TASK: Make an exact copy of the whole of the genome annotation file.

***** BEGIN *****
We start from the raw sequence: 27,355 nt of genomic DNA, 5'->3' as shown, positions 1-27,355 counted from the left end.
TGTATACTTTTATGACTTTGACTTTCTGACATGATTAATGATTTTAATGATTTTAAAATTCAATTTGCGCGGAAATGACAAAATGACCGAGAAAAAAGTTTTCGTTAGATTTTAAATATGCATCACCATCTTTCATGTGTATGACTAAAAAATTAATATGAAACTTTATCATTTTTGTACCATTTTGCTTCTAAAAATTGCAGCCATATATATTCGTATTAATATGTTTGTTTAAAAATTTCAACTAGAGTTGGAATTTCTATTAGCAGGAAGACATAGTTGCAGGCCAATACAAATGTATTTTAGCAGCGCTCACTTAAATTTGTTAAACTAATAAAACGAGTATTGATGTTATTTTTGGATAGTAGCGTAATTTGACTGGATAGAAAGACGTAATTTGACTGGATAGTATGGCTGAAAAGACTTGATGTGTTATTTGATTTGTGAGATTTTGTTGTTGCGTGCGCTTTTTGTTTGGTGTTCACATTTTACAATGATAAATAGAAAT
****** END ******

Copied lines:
We start from the raw sequence: 27,355 nt of genomic DNA, 5'->3' as shown, positions 1-27,355 counted from the left end.
TGTATACTTTTATGACTTTGACTTTCTGACATGATTAATGATTTTAATGATTTTAAAATTCAATTTGCGCGGAAATGACAAAATGACCGAGAAAAAAGTTTTCGTTAGATTTTAAATATGCATCACCATCTTTCATGTGTATGACTAAAAAATTAATATGAAACTTTATCATTTTTGTACCATTTTGCTTCTAAAAATTGCAGCCATATATATTCGTATTAATATGTTTGTTTAAAAATTTCAACTAGAGTTGGAATTTCTATTAGCAGGAAGACATAGTTGCAGGCCAATACAAATGTATTTTAGCAGCGCTCACTTAAATTTGTTAAACTAATAAAACGAGTATTGATGTTATTTTTGGATAGTAGCGTAATTTGACTGGATAGAAAGACGTAATTTGACTGGATAGTATGGCTGAAAAGACTTGATGTGTTATTTGATTTGTGAGATTTTGTTGTTGCGTGCGCTTTTTGTTTGGTGTTCACATTTTACAATGATAAATAGAAAT